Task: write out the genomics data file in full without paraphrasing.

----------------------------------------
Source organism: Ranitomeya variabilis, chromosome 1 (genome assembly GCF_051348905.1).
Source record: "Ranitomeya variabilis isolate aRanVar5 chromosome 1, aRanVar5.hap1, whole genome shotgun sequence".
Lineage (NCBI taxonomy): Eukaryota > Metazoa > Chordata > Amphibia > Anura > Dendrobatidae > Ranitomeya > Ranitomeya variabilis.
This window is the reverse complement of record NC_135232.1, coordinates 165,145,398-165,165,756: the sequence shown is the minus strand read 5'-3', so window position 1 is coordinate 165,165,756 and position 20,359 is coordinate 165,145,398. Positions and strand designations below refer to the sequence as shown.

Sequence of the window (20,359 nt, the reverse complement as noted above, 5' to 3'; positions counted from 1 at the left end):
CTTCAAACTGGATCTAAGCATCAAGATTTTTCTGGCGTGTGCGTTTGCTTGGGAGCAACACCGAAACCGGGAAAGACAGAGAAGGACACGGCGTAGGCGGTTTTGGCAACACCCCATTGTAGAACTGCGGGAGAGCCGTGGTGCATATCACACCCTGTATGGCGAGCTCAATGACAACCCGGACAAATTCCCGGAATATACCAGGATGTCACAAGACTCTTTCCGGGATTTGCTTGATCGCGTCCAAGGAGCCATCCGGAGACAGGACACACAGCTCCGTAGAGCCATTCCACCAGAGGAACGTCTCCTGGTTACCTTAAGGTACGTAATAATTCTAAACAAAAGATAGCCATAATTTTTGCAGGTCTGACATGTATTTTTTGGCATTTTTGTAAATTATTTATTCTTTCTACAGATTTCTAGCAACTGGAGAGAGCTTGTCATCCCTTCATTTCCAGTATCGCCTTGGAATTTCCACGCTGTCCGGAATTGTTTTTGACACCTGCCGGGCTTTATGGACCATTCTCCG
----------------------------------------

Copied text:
Source organism: Ranitomeya variabilis, chromosome 1 (genome assembly GCF_051348905.1).
Source record: "Ranitomeya variabilis isolate aRanVar5 chromosome 1, aRanVar5.hap1, whole genome shotgun sequence".
Lineage (NCBI taxonomy): Eukaryota > Metazoa > Chordata > Amphibia > Anura > Dendrobatidae > Ranitomeya > Ranitomeya variabilis.
This window is the reverse complement of record NC_135232.1, coordinates 165,145,398-165,165,756: the sequence shown is the minus strand read 5'-3', so window position 1 is coordinate 165,165,756 and position 20,359 is coordinate 165,145,398. Positions and strand designations below refer to the sequence as shown.

Sequence of the window (20,359 nt, the reverse complement as noted above, 5' to 3'; positions counted from 1 at the left end):
CTTCAAACTGGATCTAAGCATCAAGATTTTTCTGGCGTGTGCGTTTGCTTGGGAGCAACACCGAAACCGGGAAAGACAGAGAAGGACACGGCGTAGGCGGTTTTGGCAACACCCCATTGTAGAACTGCGGGAGAGCCGTGGTGCATATCACACCCTGTATGGCGAGCTCAATGACAACCCGGACAAATTCCCGGAATATACCAGGATGTCACAAGACTCTTTCCGGGATTTGCTTGATCGCGTCCAAGGAGCCATCCGGAGACAGGACACACAGCTCCGTAGAGCCATTCCACCAGAGGAACGTCTCCTGGTTACCTTAAGGTACGTAATAATTCTAAACAAAAGATAGCCATAATTTTTGCAGGTCTGACATGTATTTTTTGGCATTTTTGTAAATTATTTATTCTTTCTACAGATTTCTAGCAACTGGAGAGAGCTTGTCATCCCTTCATTTCCAGTATCGCCTTGGAATTTCCACGCTGTCCGGAATTGTTTTTGACACCTGCCGGGCTTTATGGACCATTCTCCG